Maja Rose

Maja Rose has returned to her hometown of lutruwita (Tasmania) having lived in London, Brighton, Melbourne, and Sydney. She completed a BA in English Lit/Media (Hons) at La Trobe University, and a Creative Writing residential summer at Oxford University. She has a background in screen production and currently works in the library at Risdon Prison.



My father, Otto, is gutting fish on a makeshift table in the backyard, a thick piece of wood with a surface of dusty splinters laid out on some iron contraption that in hindsight, maybe he keeps just for this.

Skrrth, skrrth.

The edge of his knife flicks scales off the plump bodies in easy, smooth movements of his nut-brown, knobbled wrist. Silver flecks winnow up into the air, caught for a moment by the wind before they fall into the grass. Tiny mirrors, reflecting nothing.

“Have you ever seen a squid beak?” he asks me.

He caught all yellowfin mullet, one calamari squid. I took a photo of the bucket, a mass of shining light in blue plastic before he turned the hose on them and the blood I hadn’t been able to see rose up from the bottom and turned them all muddy.

“I don’t think so,” I say, and come to stand beside him.

He rummages through the squid’s face. An eyeball pops out, and I have to look away before I gag.
Then he pulls out the beak, a little knot of black.

“See?” he says, making it open and close. “Just like a parrot.”
My other father, biodad, sends me a message on Whatsapp.

I’m about to board the plane now, darling. I’ll call you when I land in Paris, if you’re still awake.
Sometimes I wonder how we came to this gentle, easy way of talking. There’s a part of me that thinks it’s because I stopped caring. I no longer have expectations, so he can no longer let me down.

The day I saw him in Bangkok and realised that, in 25 years, I had never spent a night alone with him, I came to an understanding.

This is just a man. A man who you are only connected to through blood and semen. What a strange thing. What a pointless reason to be in this airbnb together.

But I don’t feel anger anymore. I don’t think.

Is it worse to feel nothing?

When I see that he’s landed, I don’t open the message. I’ll wait until later. It’s too early to call.


When I was very young, a year into Otto’s arrival into my life, we made up a game together. A friend had made a chaircover out of knitted soft toys, little clowns and dolls and bears that held you up as you curled tight and read a book (I had just learned how to read).

On the left arm, there was a tiny little postman, with a hat that you could remove, and a red satchel with a bone button that you could flick open with one finger. The satchel was very small, but big enough to hold a note, if you folded it up very tight.

The postman would carry notes between Otto and I, and I think I believed that the postman was also, perhaps, a fairy. Overcomplicating things for the sake of magic was a common pastime of mine.

Would you like a cup of tea? Otto’s note might say.
Can I call you dad? said mine.

I had an argument with dad after I first flew home from living overseas. My grandmother—biodad’s mum—had just died, and I’d scattered her ashes with my cousins on the river. Mum was in a new relationship for the first time in years, and it made me feel uneasy, unsure for the first time where I stood in my relationship to her. I felt like a kid, even though I was 29.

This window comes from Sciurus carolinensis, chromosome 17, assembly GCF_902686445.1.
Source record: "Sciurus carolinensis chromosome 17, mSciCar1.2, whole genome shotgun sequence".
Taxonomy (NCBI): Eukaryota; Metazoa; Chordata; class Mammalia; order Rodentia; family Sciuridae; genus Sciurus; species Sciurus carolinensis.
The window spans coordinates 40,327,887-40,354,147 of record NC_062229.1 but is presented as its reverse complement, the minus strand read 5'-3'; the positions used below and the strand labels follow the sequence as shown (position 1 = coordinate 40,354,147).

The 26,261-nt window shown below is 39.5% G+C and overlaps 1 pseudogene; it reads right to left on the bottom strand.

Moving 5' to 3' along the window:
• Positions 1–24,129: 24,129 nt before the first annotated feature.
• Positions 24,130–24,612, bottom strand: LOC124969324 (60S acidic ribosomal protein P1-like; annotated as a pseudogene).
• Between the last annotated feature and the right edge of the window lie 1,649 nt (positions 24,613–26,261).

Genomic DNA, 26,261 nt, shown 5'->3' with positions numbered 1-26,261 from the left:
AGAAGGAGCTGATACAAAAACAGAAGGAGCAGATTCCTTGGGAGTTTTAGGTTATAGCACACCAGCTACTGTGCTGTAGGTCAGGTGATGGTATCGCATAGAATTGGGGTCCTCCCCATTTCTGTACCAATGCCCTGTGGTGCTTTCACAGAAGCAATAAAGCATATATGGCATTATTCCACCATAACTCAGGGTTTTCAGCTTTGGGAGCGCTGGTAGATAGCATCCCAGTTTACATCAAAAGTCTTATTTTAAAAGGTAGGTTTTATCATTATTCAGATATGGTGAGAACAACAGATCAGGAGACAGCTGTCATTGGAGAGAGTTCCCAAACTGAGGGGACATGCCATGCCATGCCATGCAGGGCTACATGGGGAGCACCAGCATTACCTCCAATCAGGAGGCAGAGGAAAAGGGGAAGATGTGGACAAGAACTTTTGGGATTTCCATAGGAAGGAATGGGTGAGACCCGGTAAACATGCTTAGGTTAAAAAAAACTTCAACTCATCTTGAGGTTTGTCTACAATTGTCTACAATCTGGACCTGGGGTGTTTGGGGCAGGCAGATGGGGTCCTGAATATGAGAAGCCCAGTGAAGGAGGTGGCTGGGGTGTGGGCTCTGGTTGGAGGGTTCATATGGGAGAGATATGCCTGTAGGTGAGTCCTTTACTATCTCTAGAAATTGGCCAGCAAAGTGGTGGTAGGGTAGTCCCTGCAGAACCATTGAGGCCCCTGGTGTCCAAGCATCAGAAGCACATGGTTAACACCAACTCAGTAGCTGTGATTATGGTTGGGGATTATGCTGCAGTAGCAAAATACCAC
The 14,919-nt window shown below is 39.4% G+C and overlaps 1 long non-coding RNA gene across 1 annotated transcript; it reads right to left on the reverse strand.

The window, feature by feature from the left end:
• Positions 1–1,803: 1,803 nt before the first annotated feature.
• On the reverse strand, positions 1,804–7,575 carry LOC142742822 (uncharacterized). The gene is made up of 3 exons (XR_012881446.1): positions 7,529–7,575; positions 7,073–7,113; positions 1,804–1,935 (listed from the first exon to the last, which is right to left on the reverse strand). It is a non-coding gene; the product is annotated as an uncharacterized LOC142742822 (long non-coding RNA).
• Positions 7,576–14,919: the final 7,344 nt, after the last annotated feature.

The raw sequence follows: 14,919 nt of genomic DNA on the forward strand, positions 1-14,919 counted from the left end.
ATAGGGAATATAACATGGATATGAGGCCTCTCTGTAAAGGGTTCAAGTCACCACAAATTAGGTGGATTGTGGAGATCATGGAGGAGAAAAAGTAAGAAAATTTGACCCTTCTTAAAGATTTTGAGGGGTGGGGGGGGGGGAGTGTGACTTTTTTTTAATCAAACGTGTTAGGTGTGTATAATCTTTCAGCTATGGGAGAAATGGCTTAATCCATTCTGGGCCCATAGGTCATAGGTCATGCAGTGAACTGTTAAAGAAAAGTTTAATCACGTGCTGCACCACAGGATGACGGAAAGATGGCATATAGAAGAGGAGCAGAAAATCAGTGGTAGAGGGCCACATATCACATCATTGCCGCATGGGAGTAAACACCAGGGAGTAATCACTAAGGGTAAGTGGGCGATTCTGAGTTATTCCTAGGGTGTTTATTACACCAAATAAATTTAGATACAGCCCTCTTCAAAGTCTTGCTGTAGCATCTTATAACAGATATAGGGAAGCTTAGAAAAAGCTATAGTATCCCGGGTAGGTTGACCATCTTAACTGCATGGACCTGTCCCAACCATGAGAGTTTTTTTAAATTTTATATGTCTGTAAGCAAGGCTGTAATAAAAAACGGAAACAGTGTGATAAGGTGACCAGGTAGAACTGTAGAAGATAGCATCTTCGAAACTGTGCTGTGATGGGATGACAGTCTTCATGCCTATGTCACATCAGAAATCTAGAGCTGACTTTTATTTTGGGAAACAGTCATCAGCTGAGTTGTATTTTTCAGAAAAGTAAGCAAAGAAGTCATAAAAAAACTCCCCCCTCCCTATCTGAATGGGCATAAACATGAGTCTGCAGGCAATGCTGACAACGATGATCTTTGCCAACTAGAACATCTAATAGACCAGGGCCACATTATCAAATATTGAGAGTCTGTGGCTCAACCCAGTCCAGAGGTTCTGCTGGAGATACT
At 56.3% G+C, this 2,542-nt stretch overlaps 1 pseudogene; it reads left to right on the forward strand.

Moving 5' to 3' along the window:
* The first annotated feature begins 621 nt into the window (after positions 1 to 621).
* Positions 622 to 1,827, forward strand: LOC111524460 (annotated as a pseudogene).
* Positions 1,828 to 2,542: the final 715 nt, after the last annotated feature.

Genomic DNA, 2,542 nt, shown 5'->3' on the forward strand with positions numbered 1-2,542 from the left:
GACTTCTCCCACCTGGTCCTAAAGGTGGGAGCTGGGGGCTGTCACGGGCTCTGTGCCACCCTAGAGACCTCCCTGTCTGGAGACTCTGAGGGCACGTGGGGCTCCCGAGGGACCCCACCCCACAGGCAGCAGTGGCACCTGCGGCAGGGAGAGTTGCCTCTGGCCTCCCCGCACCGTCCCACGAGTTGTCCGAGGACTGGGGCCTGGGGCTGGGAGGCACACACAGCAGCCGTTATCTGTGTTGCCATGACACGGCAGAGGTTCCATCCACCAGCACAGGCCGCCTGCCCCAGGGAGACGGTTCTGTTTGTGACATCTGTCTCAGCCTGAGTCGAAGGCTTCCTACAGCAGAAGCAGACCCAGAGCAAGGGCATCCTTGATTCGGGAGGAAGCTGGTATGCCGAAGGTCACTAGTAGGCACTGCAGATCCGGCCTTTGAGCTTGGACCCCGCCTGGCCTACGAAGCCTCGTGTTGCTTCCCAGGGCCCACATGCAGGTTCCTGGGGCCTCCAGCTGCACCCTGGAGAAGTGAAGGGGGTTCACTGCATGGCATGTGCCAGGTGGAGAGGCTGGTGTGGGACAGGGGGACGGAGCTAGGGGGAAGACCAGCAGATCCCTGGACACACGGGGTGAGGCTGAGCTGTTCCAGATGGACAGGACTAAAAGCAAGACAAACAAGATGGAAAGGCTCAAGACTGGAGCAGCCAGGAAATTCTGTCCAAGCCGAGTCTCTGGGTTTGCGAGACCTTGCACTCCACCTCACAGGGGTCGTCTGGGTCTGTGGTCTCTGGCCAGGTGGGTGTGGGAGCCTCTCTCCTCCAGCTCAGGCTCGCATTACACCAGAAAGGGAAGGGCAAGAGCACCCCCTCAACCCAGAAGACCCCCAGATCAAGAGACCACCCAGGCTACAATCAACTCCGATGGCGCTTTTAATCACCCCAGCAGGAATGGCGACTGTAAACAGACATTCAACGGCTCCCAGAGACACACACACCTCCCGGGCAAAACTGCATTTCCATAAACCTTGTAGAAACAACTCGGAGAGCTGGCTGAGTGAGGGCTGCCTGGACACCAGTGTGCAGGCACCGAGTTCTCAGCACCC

My grandmother dying was a reminder that I was on the outside of that side of the family, both because of my dad’s actions and my own. I had put up boundaries in my teenage years to stop myself from hurting, but it had kept me from connecting with the rest of the family, too. I felt guilty about having been away while she was dying, and guilty about having been away from everyone for longer than the three years in Thailand would account for.

Dad has had another daughter. I think she’s so beautiful, the most beautiful baby I’ve ever seen. I was on the beach on Koh Kradan when he called to tell me.

On the other side of the world, the sky was orange and pink with sunset, and I had taken a photo a few minutes before he called. I’d like to think it was taken as she emerged into the world, and I had felt it and knew I should document it.

When I come back home, dad has too many glasses of red wine and tells me I don’t love him, or any of my family, because otherwise I never would have left.

“Say goodnight,” dad says to my sister, waving her chubby little hand at me. “Say goodnight to your big sister; she’s going to leave you again. And this time she isn’t coming back.”
Biodad told me that he’d wanted to marry my mum when he found out she was pregnant with me. He spun a fantasy that I desperately wanted to believe.

When I told mum, stars in my eyes, eighteen and stupid, she laughed so hard she fell to her knees.
“Oh really?” she said, still wheezing on the floor. “And when was he going to propose? Before or after he recorded our phone conversations to give to his lawyer?”
Dad holds the squid beak in his hand, clicks and clacks it shut as if it’s speaking. My sister runs up on steady legs, demands to see. Dad smiles at me, sunshine in his leathery face.

“Can you pick her up?” he asks me. “My hands are dirty.”

We stand together, all three of us, the fruit trees’ heavy perfume mixing with the tinny stink of fish guts. Dad nudges me, winks as he makes the squid beak clack in my sister’s face.

I wonder what he would say if I told him I was thinking of moving away again.